• the action you want to produce.

3: Your core services and rates

You don’t have to put these on your website. Many freelancers don’t publish their rates online (to my everlasting frustration).

But you should—at the least—have a list of your core services and the standard rates you charge for these services. Here’s mine, if you want to take a look.

Then, when you receive a client query—or want to pitch a new potential client—you have your services and rates ready to send.

Here are a few things to remember:

  • Your core services don’t have to be your only services. You can adapt, expand, and adjust to work with specific client needs. But your core services give you a starting point, and your rates help you to more accurately estimate what you’ll charge for specialized work.
  • Defining your core services helps you to focus and specialize. This is the fastest route to gaining a good reputation and a roster of repeating clients. If you’re a new freelancer, focus and specialize. Focus and specialize. Later, once you’ve established a reputation and have more completed work to show, you can expand in all sorts of directions.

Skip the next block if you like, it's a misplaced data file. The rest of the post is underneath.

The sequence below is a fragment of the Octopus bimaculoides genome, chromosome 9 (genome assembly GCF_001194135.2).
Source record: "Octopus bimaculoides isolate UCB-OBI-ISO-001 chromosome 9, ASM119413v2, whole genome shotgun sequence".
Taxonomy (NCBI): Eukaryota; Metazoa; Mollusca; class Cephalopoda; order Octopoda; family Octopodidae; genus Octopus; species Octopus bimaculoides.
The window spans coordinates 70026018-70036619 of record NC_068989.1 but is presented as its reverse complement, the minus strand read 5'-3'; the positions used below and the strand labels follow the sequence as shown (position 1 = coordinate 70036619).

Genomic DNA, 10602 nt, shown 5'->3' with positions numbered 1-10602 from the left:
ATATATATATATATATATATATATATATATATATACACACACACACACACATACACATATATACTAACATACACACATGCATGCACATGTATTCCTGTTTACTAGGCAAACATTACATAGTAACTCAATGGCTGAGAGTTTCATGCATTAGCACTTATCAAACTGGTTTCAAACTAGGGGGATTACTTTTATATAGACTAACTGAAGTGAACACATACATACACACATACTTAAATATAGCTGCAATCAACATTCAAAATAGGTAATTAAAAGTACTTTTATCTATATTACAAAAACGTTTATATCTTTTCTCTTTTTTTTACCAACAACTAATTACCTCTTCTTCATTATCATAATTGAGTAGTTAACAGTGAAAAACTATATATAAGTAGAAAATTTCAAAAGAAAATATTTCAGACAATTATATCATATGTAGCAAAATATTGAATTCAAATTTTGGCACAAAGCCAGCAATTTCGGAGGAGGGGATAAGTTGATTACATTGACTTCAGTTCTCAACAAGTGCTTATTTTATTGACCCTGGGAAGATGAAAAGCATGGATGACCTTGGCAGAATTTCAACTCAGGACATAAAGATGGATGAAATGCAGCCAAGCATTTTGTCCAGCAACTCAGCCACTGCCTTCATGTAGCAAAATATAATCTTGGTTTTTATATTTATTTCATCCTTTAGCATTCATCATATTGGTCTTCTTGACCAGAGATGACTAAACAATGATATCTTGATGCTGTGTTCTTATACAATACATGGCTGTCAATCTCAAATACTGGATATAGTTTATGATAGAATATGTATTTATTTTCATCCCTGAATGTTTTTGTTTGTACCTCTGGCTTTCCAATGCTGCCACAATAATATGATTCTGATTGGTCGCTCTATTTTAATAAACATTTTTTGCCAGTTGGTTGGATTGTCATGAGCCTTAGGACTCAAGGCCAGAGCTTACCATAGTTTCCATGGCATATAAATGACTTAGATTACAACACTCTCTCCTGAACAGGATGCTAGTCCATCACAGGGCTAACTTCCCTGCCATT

• Baseline rates: set a standard rate for each of your core services.
    • Generally, you need to make your baseline rates higher than you think they should be. Every now and then I come across a freelancer who has vastly overestimated the value of their services. But it’s rare. Far more common are freelancers who vastly underestimate the value of their services.
    • Avoid hourly rates. They limit your income-earning potential because they tie your income directly to your time. This is a trap. Avoid it. Per-service, per-deliverable, and per-project rates give you more flexibility. That said, I understand that some services are almost always based on hourly rates. Some freelance platforms (such as Upwork) are based on hourly rates. And maybe you’re cool with hourly rates. If hourly rates make sense for you, use them. Just understand that when you use hourly rates you are limiting your income-earning potential. If you are okay with this, cool. Personally, I am not okay with this, so I avoid hourly rates.